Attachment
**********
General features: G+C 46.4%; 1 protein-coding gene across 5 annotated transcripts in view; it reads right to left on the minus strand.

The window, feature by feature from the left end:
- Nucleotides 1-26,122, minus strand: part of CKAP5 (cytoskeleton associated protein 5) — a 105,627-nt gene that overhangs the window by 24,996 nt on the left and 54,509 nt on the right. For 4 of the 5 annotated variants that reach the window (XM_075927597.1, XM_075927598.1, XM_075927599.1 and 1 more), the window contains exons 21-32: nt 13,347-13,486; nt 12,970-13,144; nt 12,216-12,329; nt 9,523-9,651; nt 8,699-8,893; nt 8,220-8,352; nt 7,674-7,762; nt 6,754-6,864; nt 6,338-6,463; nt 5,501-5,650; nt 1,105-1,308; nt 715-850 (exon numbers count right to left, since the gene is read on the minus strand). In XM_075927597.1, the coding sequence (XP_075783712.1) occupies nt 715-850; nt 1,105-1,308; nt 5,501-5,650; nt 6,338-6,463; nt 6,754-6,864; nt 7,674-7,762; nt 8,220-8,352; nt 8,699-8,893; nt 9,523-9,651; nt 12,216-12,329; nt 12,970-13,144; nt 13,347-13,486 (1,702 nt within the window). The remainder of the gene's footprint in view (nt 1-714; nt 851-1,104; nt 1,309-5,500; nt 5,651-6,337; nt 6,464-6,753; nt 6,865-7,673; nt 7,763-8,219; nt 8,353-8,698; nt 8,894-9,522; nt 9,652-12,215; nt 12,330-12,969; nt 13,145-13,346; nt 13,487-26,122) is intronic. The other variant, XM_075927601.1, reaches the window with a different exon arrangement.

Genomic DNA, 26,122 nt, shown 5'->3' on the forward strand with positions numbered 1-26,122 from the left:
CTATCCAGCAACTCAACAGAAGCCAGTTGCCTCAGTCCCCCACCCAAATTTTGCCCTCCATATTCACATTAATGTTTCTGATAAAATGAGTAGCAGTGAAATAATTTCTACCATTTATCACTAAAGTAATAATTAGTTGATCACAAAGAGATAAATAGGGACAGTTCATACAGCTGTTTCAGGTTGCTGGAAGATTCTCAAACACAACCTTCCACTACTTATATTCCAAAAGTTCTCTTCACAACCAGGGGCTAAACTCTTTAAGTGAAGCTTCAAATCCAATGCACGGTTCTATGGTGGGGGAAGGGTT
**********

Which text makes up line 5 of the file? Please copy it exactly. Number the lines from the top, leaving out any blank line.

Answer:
CTATCCAGCAACTCAACAGAAGCCAGTTGCCTCAGTCCCCCACCCAAATTTTGCCCTCCATATTCACATTAATGTTTCTGATAAAATGAGTAGCAGTGAAATAATTTCTACCATTTATCACTAAAGTAATAATTAGTTGATCACAAAGAGATAAATAGGGACAGTTCATACAGCTGTTTCAGGTTGCTGGAAGATTCTCAAACACAACCTTCCACTACTTATATTCCAAAAGTTCTCTTCACAACCAGGGGCTAAACTCTTTAAGTGAAGCTTCAAATCCAATGCACGGTTCTATGGTGGGGGAAGGGTT